Discussion

This study is planned to obtain a better understanding of the correlation between sudden sensorineural hearing loss and cardiopulmonary bypass. Being the first major cohort trial in this line of investigation, the project is designed to identify the existence of any significant relationship between cardiopulmonary bypass and sensorineural hearing deficit.

Background

Hearing is one of the most significant of human senses. For an individual it is perhaps the most crucial link in communication with the outside world. It's a prerequisite for a fulfilling life and career. Any deficit in it is as frightening for the person as a loss of vision. It's a handicap potentially severe enough to deny a person a normal life and livelihood.

Sensorineural hearing loss (SNHL) is often encountered by the ENT surgeon. It is established globally as a significant morbidity. Even more traumatizing is the development of a sudden sensorineural hearing loss by a patient, a disease afflicting 1 in every 5000 patients in the general population [1]. Various etiologies are proposed to explain the sudden SNHL in general population and include inflammatory (bacterial, viral and autoimmune), vascular (hemorrhage, microemboli, thrombosis), metabolic (hormonal, chemical, drugs), traumatic (direct, noise, surgical), membrane rupture, functional, or idiopathic. In many of the unidentifiable cases there is still debate between a viral versus vascular etiology.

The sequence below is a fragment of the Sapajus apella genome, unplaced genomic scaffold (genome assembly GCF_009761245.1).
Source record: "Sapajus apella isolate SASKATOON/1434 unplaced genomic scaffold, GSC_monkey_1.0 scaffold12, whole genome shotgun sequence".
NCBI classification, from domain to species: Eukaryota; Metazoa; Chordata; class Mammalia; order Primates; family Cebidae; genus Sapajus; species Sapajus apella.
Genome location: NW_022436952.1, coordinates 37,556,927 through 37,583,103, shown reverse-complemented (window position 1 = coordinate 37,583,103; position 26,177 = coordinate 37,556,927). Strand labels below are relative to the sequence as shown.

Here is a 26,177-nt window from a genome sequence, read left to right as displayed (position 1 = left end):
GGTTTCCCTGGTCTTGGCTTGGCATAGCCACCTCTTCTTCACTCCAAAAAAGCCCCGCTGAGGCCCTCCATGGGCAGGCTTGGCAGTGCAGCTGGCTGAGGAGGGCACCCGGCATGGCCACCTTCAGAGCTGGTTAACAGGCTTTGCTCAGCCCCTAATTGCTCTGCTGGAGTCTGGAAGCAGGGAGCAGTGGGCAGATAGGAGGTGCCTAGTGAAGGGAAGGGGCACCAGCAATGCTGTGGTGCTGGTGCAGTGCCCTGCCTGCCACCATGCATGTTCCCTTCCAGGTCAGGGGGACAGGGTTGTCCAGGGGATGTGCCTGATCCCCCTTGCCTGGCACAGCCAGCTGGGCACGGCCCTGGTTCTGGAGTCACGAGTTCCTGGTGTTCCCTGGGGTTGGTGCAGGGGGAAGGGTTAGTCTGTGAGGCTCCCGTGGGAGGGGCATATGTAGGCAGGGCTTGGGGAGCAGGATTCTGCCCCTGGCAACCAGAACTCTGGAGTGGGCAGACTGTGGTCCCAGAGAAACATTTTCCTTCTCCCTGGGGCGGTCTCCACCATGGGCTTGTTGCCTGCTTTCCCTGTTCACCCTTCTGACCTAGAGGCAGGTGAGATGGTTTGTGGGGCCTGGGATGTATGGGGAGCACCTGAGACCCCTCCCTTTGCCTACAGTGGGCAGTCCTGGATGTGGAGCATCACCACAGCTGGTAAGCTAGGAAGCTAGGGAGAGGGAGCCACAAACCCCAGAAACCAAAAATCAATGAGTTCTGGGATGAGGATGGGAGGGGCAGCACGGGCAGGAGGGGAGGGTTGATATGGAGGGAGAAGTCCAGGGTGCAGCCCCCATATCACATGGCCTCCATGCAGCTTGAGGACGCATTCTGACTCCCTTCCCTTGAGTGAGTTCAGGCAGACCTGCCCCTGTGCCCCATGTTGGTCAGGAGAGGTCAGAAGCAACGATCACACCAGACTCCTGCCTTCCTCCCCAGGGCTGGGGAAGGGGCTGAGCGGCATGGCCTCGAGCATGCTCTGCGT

Sensorineural hearing loss can also be explained as a surgical complication of otologic surgeries. However, what has raised the great interest of medical professionals around the world in recent decades is the occasional development of sudden sensorineural hearing loss with non-otologic surgeries carried out under general anesthesia. A considerable majority of these surgeries include cardiopulmonary bypass procedures. The first report of this kind was made by Arenberg (1972) [2] who reported sudden unilateral deafness immediately following cardiopulmonary bypass. Earlier Brownson et al (1971) [3] had tried unsuccessfully to achieve the same in a prospective study with a limited sample. This was followed by a larger retrospective study by Plasse et al [4,5] in which he evaluated 7000 patients and found the incidence of SNHL with aortocoronary bypass surgery to be 1 in 1000 (0.1%). However, these results are highly questionable considering the presence of false-negatives and false-positives associated with retrospective studies. It has been established since that SNHL can be objectively determined only in routine and prospective evaluation.